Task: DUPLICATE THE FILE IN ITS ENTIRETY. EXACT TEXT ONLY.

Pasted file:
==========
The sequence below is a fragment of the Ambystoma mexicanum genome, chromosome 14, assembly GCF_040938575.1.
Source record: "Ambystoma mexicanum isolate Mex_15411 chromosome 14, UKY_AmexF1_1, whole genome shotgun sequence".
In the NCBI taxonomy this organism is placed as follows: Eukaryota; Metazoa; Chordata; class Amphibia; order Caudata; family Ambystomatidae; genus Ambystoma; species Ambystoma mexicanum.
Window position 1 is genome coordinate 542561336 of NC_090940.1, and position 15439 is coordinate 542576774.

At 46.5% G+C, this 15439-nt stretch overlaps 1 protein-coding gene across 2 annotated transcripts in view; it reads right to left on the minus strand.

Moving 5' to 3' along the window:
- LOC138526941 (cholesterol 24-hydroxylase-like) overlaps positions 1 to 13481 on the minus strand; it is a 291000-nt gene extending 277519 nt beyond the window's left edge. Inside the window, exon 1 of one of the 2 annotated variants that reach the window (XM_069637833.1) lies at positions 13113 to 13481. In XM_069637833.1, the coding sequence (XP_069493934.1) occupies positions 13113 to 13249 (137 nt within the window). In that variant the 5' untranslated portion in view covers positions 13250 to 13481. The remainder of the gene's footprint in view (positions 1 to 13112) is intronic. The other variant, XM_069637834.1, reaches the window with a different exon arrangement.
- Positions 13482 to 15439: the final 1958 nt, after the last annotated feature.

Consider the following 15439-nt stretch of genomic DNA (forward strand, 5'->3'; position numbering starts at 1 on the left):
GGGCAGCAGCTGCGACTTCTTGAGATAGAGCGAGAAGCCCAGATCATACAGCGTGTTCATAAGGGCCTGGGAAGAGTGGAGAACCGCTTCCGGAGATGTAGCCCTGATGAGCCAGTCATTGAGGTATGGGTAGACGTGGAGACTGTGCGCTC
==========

The sequence below is a fragment of the Ambystoma mexicanum genome, chromosome 14, assembly GCF_040938575.1.
Source record: "Ambystoma mexicanum isolate Mex_15411 chromosome 14, UKY_AmexF1_1, whole genome shotgun sequence".
In the NCBI taxonomy this organism is placed as follows: Eukaryota; Metazoa; Chordata; class Amphibia; order Caudata; family Ambystomatidae; genus Ambystoma; species Ambystoma mexicanum.
Window position 1 is genome coordinate 542561336 of NC_090940.1, and position 15439 is coordinate 542576774.

At 46.5% G+C, this 15439-nt stretch overlaps 1 protein-coding gene across 2 annotated transcripts in view; it reads right to left on the minus strand.

Moving 5' to 3' along the window:
- LOC138526941 (cholesterol 24-hydroxylase-like) overlaps positions 1 to 13481 on the minus strand; it is a 291000-nt gene extending 277519 nt beyond the window's left edge. Inside the window, exon 1 of one of the 2 annotated variants that reach the window (XM_069637833.1) lies at positions 13113 to 13481. In XM_069637833.1, the coding sequence (XP_069493934.1) occupies positions 13113 to 13249 (137 nt within the window). In that variant the 5' untranslated portion in view covers positions 13250 to 13481. The remainder of the gene's footprint in view (positions 1 to 13112) is intronic. The other variant, XM_069637834.1, reaches the window with a different exon arrangement.
- Positions 13482 to 15439: the final 1958 nt, after the last annotated feature.

Consider the following 15439-nt stretch of genomic DNA (forward strand, 5'->3'; position numbering starts at 1 on the left):
GGGCAGCAGCTGCGACTTCTTGAGATAGAGCGAGAAGCCCAGATCATACAGCGTGTTCATAAGGGCCTGGGAAGAGTGGAGAACCGCTTCCGGAGATGTAGCCCTGATGAGCCAGTCATTGAGGTATGGGTAGACGTGGAGACTGTGCGCTC